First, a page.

Pamela Peak’s first documentary film, Colorblind, appeared in 20 film festivals around the U.S. and won 4 Best Documentary awards. The film profoundly touched hearts and minds as it rapidly swept across the nation. Broadcast to over 56 million PBS viewers, Colorblind was seen on PBS Television in the U.S. and Canada . . . where the film continues to be aired by select PBS stations every year.
The Exciting Film Festival Path
The 6-minute video below shows the exciting path Colorblind took, and provides a glimpse of the kind of press Pamela Peak generated to spread it’s positive message. The video was first shown in a celebration brunch in the very ballroom where, one year earlier, the original class reunion took place that aired on Good Morning America and inspired the Colorblind film project.
In-Depth Press Coverage Expands Film's Reach
Pamela's adept marketing skills helped the film screenings (both in festivals and on PBS) to appear in countless major newspapers across the country. The film first aired on PBS in 2008 and still airs on PBS stations today.
It has become a favorite with PBS Program Directors and it has inspired and meant so much to teachers across the nation who have watched the film. Teachers also use the film and its accompanying Study Guide with their students. That Study Guide helps young students of today understand the period of the 1960s from a child's viewpoint of growing up in such a turbulent time. The film also inspires young teachers when they see how one single teacher can inspire so may students, so profoundly.
In early 2007 in a large press event, Producer/Director Pamela Peak returned to the original ballroom to hold "The Colorblind Celebration Brunch". It was an event filled with excitement in the packed ballroom as Pamela, her co-producer Timmy Lysinger and the Executives of Detroit Public Television announced the classmates that their story – the story of Mr. Bell and Colorblind – would soon appear on PBS stations nationally.
Motown Star Martha Reeves was on hand to honor Detroit Public School Teacher Mr. Bell (the great teacher who is the subject of Colorblind). But what Martha Reeves didn't know is she, too, was going to be honored at this press event. A special presentation highlighted her great contributions to the Civil Rights Movement and race relations as a young Motown singer, when she traveled the country with her fellow Motown Stars letting their music become a "bridge of humanity" across the racial divide of the nation.
Little did Mrs. Bell know that Martha Reeves—Mrs. Bell's all-time favorite singer—would perform "Dancing in the Streets" to a jumping crowd (see photo above), and then present Mrs. Bell with an autographed copy of her "Dancing in the Streets" record!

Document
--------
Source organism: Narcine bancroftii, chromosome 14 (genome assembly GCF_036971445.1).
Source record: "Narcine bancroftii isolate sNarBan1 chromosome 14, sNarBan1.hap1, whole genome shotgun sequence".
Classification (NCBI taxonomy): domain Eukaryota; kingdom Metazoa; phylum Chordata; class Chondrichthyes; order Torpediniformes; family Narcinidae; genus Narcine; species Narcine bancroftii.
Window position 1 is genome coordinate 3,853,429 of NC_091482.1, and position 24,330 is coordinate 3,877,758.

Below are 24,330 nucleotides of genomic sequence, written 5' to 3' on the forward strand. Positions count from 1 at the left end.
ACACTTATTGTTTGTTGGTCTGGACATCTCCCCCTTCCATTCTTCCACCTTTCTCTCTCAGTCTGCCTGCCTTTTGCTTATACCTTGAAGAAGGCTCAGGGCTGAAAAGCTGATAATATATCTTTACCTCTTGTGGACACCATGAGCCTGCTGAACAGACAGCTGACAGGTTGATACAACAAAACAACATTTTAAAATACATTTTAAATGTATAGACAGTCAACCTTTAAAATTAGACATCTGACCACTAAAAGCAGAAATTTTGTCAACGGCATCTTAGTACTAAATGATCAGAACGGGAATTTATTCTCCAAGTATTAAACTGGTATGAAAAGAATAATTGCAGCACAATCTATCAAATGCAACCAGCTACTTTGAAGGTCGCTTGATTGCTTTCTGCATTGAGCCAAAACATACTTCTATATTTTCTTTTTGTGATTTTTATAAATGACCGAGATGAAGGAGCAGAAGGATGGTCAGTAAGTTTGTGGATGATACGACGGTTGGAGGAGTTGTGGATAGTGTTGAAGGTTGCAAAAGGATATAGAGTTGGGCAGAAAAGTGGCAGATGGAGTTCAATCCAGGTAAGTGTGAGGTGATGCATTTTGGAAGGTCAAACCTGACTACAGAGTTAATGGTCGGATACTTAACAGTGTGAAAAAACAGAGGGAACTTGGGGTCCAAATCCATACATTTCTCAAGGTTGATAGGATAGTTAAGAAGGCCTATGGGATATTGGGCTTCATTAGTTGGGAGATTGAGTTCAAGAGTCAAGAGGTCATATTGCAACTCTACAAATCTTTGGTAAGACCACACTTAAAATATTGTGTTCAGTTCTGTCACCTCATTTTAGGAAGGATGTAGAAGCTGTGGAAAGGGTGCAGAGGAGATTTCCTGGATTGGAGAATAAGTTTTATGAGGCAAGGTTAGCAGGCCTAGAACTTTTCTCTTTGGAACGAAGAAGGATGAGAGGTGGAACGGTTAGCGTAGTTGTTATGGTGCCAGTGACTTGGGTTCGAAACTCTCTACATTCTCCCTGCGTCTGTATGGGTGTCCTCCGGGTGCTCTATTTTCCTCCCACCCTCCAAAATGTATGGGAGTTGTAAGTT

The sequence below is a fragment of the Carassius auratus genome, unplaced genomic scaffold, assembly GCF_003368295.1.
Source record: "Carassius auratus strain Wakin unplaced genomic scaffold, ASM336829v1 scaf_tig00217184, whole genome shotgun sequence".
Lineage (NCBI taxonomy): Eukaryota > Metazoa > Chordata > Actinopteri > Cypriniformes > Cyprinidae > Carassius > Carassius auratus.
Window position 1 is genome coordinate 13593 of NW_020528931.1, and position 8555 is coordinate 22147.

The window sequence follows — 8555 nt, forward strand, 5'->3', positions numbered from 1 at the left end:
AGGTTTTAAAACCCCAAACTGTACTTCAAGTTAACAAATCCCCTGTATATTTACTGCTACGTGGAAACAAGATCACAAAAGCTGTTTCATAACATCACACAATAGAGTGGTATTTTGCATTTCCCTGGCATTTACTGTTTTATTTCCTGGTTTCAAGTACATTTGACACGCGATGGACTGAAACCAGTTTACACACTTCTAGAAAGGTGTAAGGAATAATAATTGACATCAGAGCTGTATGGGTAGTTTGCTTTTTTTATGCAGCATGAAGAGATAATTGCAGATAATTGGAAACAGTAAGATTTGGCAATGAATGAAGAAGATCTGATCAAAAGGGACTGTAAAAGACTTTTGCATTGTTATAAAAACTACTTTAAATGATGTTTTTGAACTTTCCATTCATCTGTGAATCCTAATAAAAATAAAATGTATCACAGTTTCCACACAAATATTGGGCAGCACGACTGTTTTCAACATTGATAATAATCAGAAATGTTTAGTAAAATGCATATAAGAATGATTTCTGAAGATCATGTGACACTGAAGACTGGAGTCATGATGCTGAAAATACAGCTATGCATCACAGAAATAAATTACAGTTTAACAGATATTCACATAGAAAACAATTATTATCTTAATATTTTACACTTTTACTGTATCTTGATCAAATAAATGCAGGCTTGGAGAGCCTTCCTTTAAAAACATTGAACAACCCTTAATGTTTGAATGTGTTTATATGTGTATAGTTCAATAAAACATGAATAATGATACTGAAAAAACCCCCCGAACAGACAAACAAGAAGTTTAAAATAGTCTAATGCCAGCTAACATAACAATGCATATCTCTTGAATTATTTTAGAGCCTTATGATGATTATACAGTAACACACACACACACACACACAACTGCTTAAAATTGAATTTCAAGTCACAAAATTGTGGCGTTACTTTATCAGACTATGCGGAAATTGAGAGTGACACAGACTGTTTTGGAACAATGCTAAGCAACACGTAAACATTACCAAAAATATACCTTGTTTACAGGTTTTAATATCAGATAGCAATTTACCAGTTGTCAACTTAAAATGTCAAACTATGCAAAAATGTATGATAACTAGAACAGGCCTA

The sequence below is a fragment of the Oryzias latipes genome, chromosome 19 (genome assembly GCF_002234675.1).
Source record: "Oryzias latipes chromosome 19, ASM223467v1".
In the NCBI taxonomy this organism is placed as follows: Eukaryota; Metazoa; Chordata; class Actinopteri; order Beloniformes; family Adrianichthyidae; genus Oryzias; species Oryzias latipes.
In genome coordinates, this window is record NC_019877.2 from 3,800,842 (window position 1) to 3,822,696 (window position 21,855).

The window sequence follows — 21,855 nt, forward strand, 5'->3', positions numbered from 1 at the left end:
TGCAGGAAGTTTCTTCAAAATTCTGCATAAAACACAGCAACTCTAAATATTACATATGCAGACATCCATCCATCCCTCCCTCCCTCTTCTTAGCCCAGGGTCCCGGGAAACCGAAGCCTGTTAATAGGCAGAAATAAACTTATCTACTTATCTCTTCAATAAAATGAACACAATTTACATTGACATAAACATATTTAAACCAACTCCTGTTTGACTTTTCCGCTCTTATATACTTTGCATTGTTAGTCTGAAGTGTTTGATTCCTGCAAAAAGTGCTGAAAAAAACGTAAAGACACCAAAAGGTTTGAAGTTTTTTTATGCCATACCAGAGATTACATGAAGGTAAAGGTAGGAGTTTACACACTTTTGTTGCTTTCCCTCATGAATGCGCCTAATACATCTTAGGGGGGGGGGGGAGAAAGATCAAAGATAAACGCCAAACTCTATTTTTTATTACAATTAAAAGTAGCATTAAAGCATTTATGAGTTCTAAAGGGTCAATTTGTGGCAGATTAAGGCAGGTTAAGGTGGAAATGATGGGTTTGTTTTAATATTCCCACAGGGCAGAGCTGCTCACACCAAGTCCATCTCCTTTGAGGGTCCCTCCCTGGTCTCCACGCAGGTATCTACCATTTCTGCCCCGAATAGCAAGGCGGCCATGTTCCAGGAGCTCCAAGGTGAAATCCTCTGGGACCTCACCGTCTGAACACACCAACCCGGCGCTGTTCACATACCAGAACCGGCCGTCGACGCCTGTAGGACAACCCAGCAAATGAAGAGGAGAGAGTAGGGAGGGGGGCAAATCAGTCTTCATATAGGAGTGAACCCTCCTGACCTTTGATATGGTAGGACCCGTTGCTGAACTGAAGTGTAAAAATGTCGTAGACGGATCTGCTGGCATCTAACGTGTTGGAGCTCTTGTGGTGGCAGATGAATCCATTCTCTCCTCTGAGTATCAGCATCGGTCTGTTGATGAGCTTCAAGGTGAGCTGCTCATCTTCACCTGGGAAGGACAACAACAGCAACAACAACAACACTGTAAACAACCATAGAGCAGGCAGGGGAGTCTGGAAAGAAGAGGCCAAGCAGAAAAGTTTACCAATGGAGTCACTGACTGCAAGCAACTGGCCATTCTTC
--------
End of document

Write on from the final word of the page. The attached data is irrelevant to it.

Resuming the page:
Visit the Colobrlind website to experience some of the moving moments of: The Colorblind Celebration Brunch Video Clips.
More Awards and Press Coverage
After the roaring success of Colorblind , Pamela's second documentary film, Voices of a Never Ending Dawn, went straight to distribution to PBS television stations across the U.S. Action-packed reenactment scenes combined with the words of the soldiers and their families, created a moving film that also swept across the U.S. and Canada.
Front-page press accompanied the film across the country. The Kansas City Star featured a photo (below) of Polar Bear soldier descendant Charles Ray and his son, attending the screening at the National World War I Museum at Liberty Memorial in Kansas City. Missouri. The elder Ray wore a replica of the uniform his grandfather wore while fighting in northern Russia during World War I.
Press coverage in other cities also included dramatic photos like the one below of Actor Alex Alexandrou portraying Sgt. Silver K. Parrish manning a machine gun post, in one of the film's many reenactment scenes.
Composer, sound designer and recording engineer Rick Sherman, seen in his sound studio in the picture below, was nominated for a Michigan Emmy Award for Audio for his work on Voices of a Never Ending Dawn. Risk artistically blended Authentic World War 1 gun and cannon fire with the film's moving music to produce a captivating yet realistic sound track for the movie. "The authenticity of the film's reenactment scenes was important to us", said Pamela Peak, "and we needed authentic sounds as well as military uniforms and visuals. The story is told in the words of the soldiers and their families. Every film element had to be true to the story."
State History Award
The Historical Society of Michigan bestowed on Pamela Peak the State History Award for Media in recognition of the contribution of "Voices of a Never Ending Dawn" to documenting Michigan's history. Five thousand Michigan families contributed their sons and fathers to the little-known American North Russian Expeditionary Force, who were all but forgotten and left in Russia at the end of the war, until their families ceaselessly petitioned Washington for their return home. These brave men were promised that their sacrifices in the 60-degree-below-zero Russian weather would not be forgotten, a promise fulfilled by the production and release of Voices of a Never Ending Dawn.